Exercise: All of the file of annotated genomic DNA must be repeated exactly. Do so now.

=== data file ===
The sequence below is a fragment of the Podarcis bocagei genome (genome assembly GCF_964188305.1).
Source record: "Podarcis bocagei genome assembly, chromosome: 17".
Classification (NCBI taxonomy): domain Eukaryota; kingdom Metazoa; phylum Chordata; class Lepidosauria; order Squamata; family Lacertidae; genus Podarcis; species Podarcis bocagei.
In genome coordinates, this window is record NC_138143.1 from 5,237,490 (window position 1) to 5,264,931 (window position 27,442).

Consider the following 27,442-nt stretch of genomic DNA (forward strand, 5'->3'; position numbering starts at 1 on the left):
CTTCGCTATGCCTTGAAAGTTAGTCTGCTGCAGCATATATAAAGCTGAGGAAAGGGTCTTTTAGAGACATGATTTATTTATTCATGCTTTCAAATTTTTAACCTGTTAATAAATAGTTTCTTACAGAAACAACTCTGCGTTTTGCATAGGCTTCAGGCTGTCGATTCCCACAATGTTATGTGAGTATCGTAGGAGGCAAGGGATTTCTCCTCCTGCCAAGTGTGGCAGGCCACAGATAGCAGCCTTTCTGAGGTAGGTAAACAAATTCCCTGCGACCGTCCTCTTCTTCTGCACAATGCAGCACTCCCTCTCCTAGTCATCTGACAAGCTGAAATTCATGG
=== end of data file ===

The sequence below is a fragment of the Podarcis bocagei genome (genome assembly GCF_964188305.1).
Source record: "Podarcis bocagei genome assembly, chromosome: 17".
Classification (NCBI taxonomy): domain Eukaryota; kingdom Metazoa; phylum Chordata; class Lepidosauria; order Squamata; family Lacertidae; genus Podarcis; species Podarcis bocagei.
In genome coordinates, this window is record NC_138143.1 from 5,237,490 (window position 1) to 5,264,931 (window position 27,442).

Consider the following 27,442-nt stretch of genomic DNA (forward strand, 5'->3'; position numbering starts at 1 on the left):
CTTCGCTATGCCTTGAAAGTTAGTCTGCTGCAGCATATATAAAGCTGAGGAAAGGGTCTTTTAGAGACATGATTTATTTATTCATGCTTTCAAATTTTTAACCTGTTAATAAATAGTTTCTTACAGAAACAACTCTGCGTTTTGCATAGGCTTCAGGCTGTCGATTCCCACAATGTTATGTGAGTATCGTAGGAGGCAAGGGATTTCTCCTCCTGCCAAGTGTGGCAGGCCACAGATAGCAGCCTTTCTGAGGTAGGTAAACAAATTCCCTGCGACCGTCCTCTTCTTCTGCACAATGCAGCACTCCCTCTCCTAGTCATCTGACAAGCTGAAATTCATGG